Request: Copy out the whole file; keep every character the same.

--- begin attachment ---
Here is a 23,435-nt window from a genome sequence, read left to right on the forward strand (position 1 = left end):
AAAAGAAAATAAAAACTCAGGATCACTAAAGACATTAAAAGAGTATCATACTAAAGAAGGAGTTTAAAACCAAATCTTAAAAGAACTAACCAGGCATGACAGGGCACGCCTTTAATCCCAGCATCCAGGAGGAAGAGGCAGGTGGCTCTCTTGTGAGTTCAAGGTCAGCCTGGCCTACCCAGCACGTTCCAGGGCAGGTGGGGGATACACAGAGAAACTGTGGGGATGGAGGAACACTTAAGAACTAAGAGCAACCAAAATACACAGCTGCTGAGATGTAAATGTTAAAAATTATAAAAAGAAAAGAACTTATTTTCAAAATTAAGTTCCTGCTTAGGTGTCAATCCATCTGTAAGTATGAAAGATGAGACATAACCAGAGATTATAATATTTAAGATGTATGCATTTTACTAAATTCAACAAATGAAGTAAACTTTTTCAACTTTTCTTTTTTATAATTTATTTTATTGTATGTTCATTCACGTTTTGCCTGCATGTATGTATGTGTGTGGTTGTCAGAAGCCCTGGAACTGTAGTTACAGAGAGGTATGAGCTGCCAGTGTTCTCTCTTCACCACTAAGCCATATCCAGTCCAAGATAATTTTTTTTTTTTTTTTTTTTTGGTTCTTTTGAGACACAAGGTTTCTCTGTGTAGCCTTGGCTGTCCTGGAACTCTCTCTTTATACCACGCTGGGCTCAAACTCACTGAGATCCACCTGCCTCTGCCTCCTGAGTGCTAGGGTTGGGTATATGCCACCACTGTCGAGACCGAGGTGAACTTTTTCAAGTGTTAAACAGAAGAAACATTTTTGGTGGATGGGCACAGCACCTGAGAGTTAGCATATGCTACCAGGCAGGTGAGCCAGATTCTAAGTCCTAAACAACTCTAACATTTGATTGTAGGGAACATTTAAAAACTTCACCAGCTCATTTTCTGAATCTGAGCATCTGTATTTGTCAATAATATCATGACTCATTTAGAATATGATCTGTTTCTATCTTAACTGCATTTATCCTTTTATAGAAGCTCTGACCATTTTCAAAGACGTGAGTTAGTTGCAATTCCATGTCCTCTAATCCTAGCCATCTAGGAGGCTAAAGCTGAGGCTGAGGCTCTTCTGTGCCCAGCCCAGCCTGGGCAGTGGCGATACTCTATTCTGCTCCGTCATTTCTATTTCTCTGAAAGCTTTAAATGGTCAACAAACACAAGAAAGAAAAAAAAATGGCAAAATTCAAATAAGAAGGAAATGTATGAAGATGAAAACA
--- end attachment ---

Here is a 23,435-nt window from a genome sequence, read left to right on the forward strand (position 1 = left end):
AAAAGAAAATAAAAACTCAGGATCACTAAAGACATTAAAAGAGTATCATACTAAAGAAGGAGTTTAAAACCAAATCTTAAAAGAACTAACCAGGCATGACAGGGCACGCCTTTAATCCCAGCATCCAGGAGGAAGAGGCAGGTGGCTCTCTTGTGAGTTCAAGGTCAGCCTGGCCTACCCAGCACGTTCCAGGGCAGGTGGGGGATACACAGAGAAACTGTGGGGATGGAGGAACACTTAAGAACTAAGAGCAACCAAAATACACAGCTGCTGAGATGTAAATGTTAAAAATTATAAAAAGAAAAGAACTTATTTTCAAAATTAAGTTCCTGCTTAGGTGTCAATCCATCTGTAAGTATGAAAGATGAGACATAACCAGAGATTATAATATTTAAGATGTATGCATTTTACTAAATTCAACAAATGAAGTAAACTTTTTCAACTTTTCTTTTTTATAATTTATTTTATTGTATGTTCATTCACGTTTTGCCTGCATGTATGTATGTGTGTGGTTGTCAGAAGCCCTGGAACTGTAGTTACAGAGAGGTATGAGCTGCCAGTGTTCTCTCTTCACCACTAAGCCATATCCAGTCCAAGATAATTTTTTTTTTTTTTTTTTTTTGGTTCTTTTGAGACACAAGGTTTCTCTGTGTAGCCTTGGCTGTCCTGGAACTCTCTCTTTATACCACGCTGGGCTCAAACTCACTGAGATCCACCTGCCTCTGCCTCCTGAGTGCTAGGGTTGGGTATATGCCACCACTGTCGAGACCGAGGTGAACTTTTTCAAGTGTTAAACAGAAGAAACATTTTTGGTGGATGGGCACAGCACCTGAGAGTTAGCATATGCTACCAGGCAGGTGAGCCAGATTCTAAGTCCTAAACAACTCTAACATTTGATTGTAGGGAACATTTAAAAACTTCACCAGCTCATTTTCTGAATCTGAGCATCTGTATTTGTCAATAATATCATGACTCATTTAGAATATGATCTGTTTCTATCTTAACTGCATTTATCCTTTTATAGAAGCTCTGACCATTTTCAAAGACGTGAGTTAGTTGCAATTCCATGTCCTCTAATCCTAGCCATCTAGGAGGCTAAAGCTGAGGCTGAGGCTCTTCTGTGCCCAGCCCAGCCTGGGCAGTGGCGATACTCTATTCTGCTCCGTCATTTCTATTTCTCTGAAAGCTTTAAATGGTCAACAAACACAAGAAAGAAAAAAAAATGGCAAAATTCAAATAAGAAGGAAATGTATGAAGATGAAAACA